“I know,” he said to himself one more time, and walked away.

* * *

Jennifer laid in her bed the next evening, fully clothed above the covers, and stared up at the ceiling. It was all over the news, every channel. The massacre had reverberated far beyond Vancouver, across the nation, south of the border even. She had been plucked out of class that day and sent to the prinicipal’s office. A crowd of anxious adults had awaited her, her father being one of them. After the principal had had his say, the police detective had been the one who had talked the most, or at least, asked the most questions.

Did she know John?

Yes of course. She had never hid the fact that they had dated from her parents, just that it had been so serious. It was only later that she figured out that maybe one of her friends had prepped the authorities beforehand on the real relationship between her and John. Someone like Tim maybe. So the police detective asked his questions but Jennifer did not turn out to be much of a help. Some of this was intentional. But mostly, it was because she couldn’t make the connection between her John and what they said this John had done. Really, she had no idea who they were talking about.

However after an hour or so of questioning, it had been established that she had slept with John. Humiliated by the way the admission had been forced out of her, she had started to cry.

The detective had pulled the gloves off, cracking a bit himself under the pressure of the situation. Eight people dead in a gunfight. It rivalled anything that had ever happened in Detroit or Los Angeles or any of the inner-cities of America. Already, the southern media was giving great play to this episode of violence, trumpeting the tragedy because, for once, such savagery had not happened on American soil. The detective told Jennifer exactly what he thought of John, calling a murderer, drug-pusher, and monster. He pretended to lose his temper, so that she would break and tell all – giving him something that would lead him to John Poleshaw. But all she could do was cry.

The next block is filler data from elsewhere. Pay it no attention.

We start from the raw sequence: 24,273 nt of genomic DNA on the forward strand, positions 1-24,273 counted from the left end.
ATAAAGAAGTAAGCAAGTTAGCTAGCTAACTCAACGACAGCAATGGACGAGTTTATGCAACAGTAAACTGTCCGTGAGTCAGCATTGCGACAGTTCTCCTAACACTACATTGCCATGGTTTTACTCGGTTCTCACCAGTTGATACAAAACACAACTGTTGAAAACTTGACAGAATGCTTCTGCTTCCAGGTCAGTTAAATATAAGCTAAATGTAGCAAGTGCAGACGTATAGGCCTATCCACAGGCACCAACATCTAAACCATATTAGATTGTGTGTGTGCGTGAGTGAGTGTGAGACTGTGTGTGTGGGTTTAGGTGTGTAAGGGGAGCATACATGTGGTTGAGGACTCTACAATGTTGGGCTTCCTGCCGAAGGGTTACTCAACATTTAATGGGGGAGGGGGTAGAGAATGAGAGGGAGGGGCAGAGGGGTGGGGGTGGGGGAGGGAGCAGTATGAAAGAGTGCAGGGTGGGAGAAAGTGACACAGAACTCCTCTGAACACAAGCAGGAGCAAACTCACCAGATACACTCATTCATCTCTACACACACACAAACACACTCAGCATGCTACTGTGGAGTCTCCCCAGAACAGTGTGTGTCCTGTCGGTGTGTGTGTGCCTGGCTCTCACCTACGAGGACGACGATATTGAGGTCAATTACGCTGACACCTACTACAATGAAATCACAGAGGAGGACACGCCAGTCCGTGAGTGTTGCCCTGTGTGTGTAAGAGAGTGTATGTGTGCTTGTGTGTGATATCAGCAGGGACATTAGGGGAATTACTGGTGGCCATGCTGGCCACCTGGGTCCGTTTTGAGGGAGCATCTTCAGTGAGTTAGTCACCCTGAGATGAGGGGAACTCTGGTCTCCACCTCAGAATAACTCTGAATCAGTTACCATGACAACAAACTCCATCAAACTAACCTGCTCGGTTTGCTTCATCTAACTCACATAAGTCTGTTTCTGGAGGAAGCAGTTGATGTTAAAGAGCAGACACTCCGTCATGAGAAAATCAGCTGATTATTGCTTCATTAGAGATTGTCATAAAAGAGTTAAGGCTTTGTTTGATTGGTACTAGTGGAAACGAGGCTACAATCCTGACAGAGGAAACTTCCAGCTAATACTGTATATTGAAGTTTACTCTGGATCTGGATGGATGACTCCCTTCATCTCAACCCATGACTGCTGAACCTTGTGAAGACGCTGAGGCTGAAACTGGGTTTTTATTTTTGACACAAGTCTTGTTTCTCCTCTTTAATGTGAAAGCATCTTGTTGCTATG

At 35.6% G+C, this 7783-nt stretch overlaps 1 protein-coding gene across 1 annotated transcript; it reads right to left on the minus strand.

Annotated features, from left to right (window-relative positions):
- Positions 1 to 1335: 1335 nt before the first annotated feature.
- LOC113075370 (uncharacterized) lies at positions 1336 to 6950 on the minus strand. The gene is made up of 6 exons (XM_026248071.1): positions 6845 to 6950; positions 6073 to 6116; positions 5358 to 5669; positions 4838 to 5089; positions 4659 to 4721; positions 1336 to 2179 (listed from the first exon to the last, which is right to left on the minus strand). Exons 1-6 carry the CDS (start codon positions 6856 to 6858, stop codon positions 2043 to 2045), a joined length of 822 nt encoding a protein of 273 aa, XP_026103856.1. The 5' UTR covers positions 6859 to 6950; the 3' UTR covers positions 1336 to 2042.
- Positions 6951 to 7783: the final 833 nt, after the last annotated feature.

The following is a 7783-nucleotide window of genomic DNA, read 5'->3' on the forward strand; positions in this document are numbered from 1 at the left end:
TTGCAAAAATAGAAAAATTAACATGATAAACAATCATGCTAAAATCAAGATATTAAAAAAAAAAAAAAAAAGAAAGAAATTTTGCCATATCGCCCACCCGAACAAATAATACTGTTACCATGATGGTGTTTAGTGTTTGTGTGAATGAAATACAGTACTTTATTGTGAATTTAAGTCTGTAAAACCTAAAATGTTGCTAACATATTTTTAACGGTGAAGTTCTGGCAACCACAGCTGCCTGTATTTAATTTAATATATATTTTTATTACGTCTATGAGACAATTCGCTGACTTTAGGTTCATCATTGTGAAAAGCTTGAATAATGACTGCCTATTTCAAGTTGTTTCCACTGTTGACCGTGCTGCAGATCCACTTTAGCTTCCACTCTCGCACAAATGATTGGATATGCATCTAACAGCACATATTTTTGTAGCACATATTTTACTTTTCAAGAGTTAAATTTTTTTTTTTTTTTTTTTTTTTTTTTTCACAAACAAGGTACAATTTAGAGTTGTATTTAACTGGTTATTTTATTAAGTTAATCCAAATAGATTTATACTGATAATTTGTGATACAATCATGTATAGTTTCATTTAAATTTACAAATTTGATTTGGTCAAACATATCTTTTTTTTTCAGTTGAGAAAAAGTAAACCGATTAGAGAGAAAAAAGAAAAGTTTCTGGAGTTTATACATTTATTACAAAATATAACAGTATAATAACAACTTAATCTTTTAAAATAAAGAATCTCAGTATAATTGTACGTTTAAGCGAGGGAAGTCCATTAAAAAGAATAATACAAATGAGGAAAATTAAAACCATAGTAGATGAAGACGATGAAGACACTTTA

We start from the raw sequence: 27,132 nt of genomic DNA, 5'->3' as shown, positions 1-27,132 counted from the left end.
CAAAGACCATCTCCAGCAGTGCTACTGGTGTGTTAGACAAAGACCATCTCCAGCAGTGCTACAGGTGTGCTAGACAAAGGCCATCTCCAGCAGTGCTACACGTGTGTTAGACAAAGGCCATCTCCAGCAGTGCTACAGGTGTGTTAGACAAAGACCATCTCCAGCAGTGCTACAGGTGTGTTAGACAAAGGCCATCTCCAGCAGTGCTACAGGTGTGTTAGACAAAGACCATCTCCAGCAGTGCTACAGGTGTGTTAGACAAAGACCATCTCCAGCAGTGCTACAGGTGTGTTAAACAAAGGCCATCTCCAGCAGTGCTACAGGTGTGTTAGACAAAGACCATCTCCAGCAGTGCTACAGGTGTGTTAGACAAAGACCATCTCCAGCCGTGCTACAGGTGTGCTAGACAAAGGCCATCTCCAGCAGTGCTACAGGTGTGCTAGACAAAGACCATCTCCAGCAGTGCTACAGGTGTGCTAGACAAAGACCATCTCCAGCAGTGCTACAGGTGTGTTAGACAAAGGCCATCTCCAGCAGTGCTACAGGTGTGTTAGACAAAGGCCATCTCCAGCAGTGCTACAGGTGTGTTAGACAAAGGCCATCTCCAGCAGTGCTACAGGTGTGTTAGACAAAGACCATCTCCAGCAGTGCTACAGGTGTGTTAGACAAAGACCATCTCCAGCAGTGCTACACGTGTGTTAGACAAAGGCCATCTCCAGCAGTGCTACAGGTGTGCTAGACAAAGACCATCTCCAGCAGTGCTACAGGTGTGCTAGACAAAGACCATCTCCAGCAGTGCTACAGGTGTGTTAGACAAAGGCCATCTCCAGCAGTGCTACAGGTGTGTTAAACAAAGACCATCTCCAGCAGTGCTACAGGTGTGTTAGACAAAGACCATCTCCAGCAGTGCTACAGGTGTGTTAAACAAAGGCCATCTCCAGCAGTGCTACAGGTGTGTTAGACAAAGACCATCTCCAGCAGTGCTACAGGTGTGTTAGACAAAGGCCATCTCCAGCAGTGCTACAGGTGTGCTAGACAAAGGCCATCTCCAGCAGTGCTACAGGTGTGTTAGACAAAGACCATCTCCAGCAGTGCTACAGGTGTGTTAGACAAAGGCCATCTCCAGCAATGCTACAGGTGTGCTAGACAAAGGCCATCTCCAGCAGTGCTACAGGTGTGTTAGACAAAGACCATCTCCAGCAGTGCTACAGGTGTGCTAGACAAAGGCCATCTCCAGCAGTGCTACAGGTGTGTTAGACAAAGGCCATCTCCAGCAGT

They gave her the rest of the day off, and she went straight home and locked herself in her room. First her father and then her mother came around to talk to her, but she hadn’t answered to a single word. Finally they had left her alone. Around nine o’clock that evening her phone rang, and she let it ring until her answering machine picked it up. No, she didn’t want to talk to anybody today.
“Jennifer, it’s me,” the voice said.
She snatched the receiver off the hook and said his name. Then she couldn’t think of anything else to say. Speechless, she waited. Seconds passed.
“Jen, do you remember the time we spent on the beach?”
“Yes.”
“And the time we first made love?”
“Yes, I do.”
“Those times… they’re a part of me now. Those memories are hard-wired in the brain, I think. If that makes any sense.”
“John, they’re saying things about you. About what you’ve done.”
“I did those things Jennifer. I got down on one knee, aimed my gun and fired. I killed two men for sure. I took life.”
“God, what did you do that for? Oh Jesus.” Jennifer was weeping now.
John felt so far away to her.
“Come to me John, let me hold you. God, I miss you already.”
“I can’t Jen. I can’t get inside that cage they’re keeping you in. God Jen, I love you and if I could hold you one more time it would be worth the handcuffs slapped behind my back but they wouldn’t let me get near you. I have to go away.”
“John, don’t go, I love you too.”
“I can’t stay.”
“Can’t we talk just a little longer. I’m so alone here. You can’t say goodbye yet.”
“Jen?”
“Yes?”
John’s tone of voice changed. It grew deeper and harder. “I have to kill that part of myself now which is so in love with you. Because you see, they’re using you. As bait, to get to me.”
“What are you talking about?” Jennifer asked.
“Goodbye Jennifer. And ask your father if he agreed to have the phones tapped.”

There was silence on the line. Jennifer spoke his name one more time into the receiver before realizing that he was gone forever. Then she started to cry again, bird in a gilded cage singing a mournful tune.

The R.C.M.P constable was out of breath by the time he had reached the phone booth. The receiver was swinging ever so slightly off the hook, maybe because of the breeze, maybe not. Later, the police officer figured he had missed the fugitive by less than forty seconds. A ten-block wide manhunt of that area, set up in less than ten minutes after the trace, had turned up nothing. The constable just couldn’t believe that they had missed the boy.
“Like a ghost,” he told his fellow officers back at the station. “Like a goddamn ghost with ESP.”

Copyright 2008 by DJ Dunkerley All Rights Reserved